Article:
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BWW Review: ARSENIC & OLD LACE Delivers Killer Performance at JPAS

Now performing through March 7.

BWW Review: ARSENIC & OLD LACE Delivers Killer Performance at JPAS
Leon Contavesprie (Mortimer Brewster), Helen Blanke (Martha Brewster), Janet Shea (Abby Brewster). Photo by Joshua Frederick

At first glance, the living room in the Brewster home is quaint and unassuming. But when young Mortimer Brewster discovers that his aunts Abby and Martha are serving their boarding guests something a little stronger than tea, things become a bit complicated in ARSENIC & OLD LACE by Joseph Kesselring. This 1939 murder-filled classic is brought to vibrant life at the Jefferson Performing Arts Center this month. If you're a fan of dark humor and screwball comedy, then you'll enjoy this enthusiastic production that nothing drives you crazy quite like family.

Directed by Kris Shaw, the play focuses on Abby Brewster (Janet Shea) and Martha Brewster (Helen Blanke), who perfectly capture the stereotype of sweet, unassuming old ladies. They turned their family mansion into a boarding house, serve their guests tea and wine, care for their disillusioned nephew, Teddy (Louis Dudoussat), and participate in charity toy drives. There's more to these sisters than at first glance, however, as their nephew Mortimer (Leon Contavesprie) discovers one of their ideas of being charitable is to murder lonely old men by adding "just a pinch of arsenic" to their wine and have Teddy bury the bodies in the cellar. Added to that is Jonathan Brewster's (Bryce Slocumb) reappearance, Teddy and Mortimer's murderous brother who recently escaped from an asylum. When he and his plastic surgeon, Dr. Einstein (Earl Scioneaux), arrive to cover up a murder of their own in the Brewster house, it's anything but a happy family gathering. As the corpses begin to pile up, ARSENIC & OLD LACE brings on the laughs while tackling the idea of what is right and how to protect the ones we love.

Set in Brooklyn, New York, ARSENIC & OLD LACE ran for three and a half years on Broadway before becoming a community-theatre staple for many good reasons. Audiences can still be charmed and amused by the play's sophisticated macabre humor. The script is filled with plenty of laughs and quick wit. A personal favorite is how the show also pokes fun at playwrights, actors, and theater in general. The jabs made by Mortimer, who works as a newspaper theatre critic, are particularly entertaining.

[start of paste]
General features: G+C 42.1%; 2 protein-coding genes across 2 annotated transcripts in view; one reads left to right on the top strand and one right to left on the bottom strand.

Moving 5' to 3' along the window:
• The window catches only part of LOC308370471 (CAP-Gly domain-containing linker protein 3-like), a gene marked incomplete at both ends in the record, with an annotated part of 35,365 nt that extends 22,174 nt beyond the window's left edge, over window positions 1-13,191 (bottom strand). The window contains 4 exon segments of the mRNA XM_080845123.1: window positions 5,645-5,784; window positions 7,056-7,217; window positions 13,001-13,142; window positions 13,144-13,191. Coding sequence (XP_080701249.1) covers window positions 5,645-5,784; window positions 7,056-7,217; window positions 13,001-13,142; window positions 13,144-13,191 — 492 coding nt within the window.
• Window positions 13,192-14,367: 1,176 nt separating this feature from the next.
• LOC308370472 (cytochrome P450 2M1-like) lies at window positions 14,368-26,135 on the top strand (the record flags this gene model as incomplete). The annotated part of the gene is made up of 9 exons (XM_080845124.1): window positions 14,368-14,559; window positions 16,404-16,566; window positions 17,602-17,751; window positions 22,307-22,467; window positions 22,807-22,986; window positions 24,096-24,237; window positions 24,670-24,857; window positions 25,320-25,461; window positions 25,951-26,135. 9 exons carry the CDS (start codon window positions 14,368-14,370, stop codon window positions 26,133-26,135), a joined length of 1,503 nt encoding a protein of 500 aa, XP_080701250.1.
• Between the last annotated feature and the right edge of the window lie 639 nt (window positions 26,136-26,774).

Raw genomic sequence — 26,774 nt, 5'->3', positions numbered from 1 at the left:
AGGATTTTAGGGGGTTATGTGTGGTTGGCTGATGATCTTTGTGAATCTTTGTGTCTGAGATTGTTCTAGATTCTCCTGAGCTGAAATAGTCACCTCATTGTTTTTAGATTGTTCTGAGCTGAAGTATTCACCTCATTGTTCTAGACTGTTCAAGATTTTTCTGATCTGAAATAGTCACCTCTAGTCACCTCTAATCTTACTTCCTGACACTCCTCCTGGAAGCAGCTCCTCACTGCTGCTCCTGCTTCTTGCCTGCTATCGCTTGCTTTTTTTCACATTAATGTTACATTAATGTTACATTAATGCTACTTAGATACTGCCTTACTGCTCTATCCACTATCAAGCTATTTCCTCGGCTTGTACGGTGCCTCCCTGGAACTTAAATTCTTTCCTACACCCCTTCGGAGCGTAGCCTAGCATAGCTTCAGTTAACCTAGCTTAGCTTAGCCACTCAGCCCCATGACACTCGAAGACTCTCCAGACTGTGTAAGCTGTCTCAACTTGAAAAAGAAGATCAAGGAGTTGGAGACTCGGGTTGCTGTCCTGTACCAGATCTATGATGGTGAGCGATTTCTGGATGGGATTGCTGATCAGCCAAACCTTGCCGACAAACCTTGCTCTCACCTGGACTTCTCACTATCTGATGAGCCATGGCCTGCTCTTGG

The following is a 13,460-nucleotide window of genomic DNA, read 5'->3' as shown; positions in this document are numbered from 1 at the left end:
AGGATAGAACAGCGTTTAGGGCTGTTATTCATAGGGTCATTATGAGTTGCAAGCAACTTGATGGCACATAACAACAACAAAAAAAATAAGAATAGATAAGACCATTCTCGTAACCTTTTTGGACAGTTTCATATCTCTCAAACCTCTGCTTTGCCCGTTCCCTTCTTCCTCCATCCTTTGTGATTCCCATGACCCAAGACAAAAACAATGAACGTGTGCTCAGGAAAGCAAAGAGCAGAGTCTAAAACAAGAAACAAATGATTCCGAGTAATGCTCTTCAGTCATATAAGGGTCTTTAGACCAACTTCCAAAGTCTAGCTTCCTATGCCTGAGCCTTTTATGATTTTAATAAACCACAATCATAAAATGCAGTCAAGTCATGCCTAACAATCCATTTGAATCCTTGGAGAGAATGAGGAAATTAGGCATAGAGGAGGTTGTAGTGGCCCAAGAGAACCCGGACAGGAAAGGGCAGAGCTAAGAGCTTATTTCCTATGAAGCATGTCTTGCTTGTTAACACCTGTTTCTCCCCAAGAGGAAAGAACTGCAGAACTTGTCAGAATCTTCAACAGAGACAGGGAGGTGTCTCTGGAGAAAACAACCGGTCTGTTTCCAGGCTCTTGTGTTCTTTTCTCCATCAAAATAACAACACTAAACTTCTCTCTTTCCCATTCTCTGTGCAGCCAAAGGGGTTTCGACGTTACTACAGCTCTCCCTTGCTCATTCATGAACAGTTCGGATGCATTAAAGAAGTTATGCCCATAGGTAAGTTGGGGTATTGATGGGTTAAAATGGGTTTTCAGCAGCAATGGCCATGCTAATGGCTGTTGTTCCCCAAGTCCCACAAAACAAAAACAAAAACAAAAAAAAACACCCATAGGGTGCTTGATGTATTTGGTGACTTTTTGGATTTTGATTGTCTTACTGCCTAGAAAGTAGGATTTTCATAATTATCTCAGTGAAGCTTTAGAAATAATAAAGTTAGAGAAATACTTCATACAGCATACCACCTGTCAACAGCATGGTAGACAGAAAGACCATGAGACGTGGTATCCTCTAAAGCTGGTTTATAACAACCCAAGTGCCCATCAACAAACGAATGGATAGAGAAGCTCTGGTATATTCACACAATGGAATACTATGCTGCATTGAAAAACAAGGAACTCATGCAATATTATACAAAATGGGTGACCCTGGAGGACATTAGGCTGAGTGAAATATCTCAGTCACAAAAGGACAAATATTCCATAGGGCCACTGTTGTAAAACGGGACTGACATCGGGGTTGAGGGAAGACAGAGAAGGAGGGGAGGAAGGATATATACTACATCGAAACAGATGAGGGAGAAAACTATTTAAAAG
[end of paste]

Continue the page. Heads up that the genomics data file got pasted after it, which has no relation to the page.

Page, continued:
It takes a while for the story to unwind, and the pacing feels a bit sluggish in the first scene, but the momentum picks up the second Mortimer discovers what lies hidden in the window seat at his aunts' home, kicking off the show into high gear. Many of the funniest bits involve Mortimer dealing with his family's insanity while feeling like he's losing it himself.

To call the characters in ARSENIC & OLD LACE unconventional would be an understatement. Jonathan Brewster undergoes countless plastic surgeries to the point of resembling Boris Karloff, Officer O'Hara (Jonathan Damaré) would much rather write a play than solve a murder, and Teddy Brewster is wholeheartedly convinced that he is Theodore Roosevelt. Each cast member communicated their character's eccentricities humorously and compellingly that carries with the audience long after the curtain falls.

As the baffled drama critic Mortimer, Contavesprie is delightful as an unintended victim of his aunts' lunacy. The lithe actor's character quirks and entirely exaggerated reactions are a great part of the show. Alison Logan injects a feisty spirit into the character of Elaine Harper, the not-so-innocent girl-next-door and Mortimer's fiancée.

Shea and Blanke are perfections as the... shall we say... overly helpful sisters capable of killing strangers with "charitable" kindness. Louis Dudoussat is a hoot as the bugle-blowing Teddy Brewster.

Slocumb brings a delicious edge to his portrayal of the maniacally sinister Jonathan. His height and tone are the definitions of menacing. Scioneaux is wildly funny as Jonathan's reluctant sidekick Dr. Einstein. A particular favorite of this critic is Damaré as Officer O'Hara, whose goofy, innocent nature was a scene-stealer each time he entered the room.

Eric Porter's evocative Victorian scenic design is simply stunning with its lovely period furnishings and use of space, color, and dimension. It all adds up to fun entertainment.

So, if you're a fan of delightfully dark humor, then dive deep into this treasure that pokes fun at murder mystery clichés and soap opera twists with a twinkle in its eye. Just skip on the elderberry wine.

ARSENIC & OLD LACE runs now through March 7. Nightly shows begin at 7:30 p.m. Friday and Saturday and 2 p.m. Sunday at the Jefferson Performing Arts Center, 6400 Airline Drive, Metairie. For tickets, call the box office at 504-885-2000 or visit jpas.org.


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From This Author Tara Bennett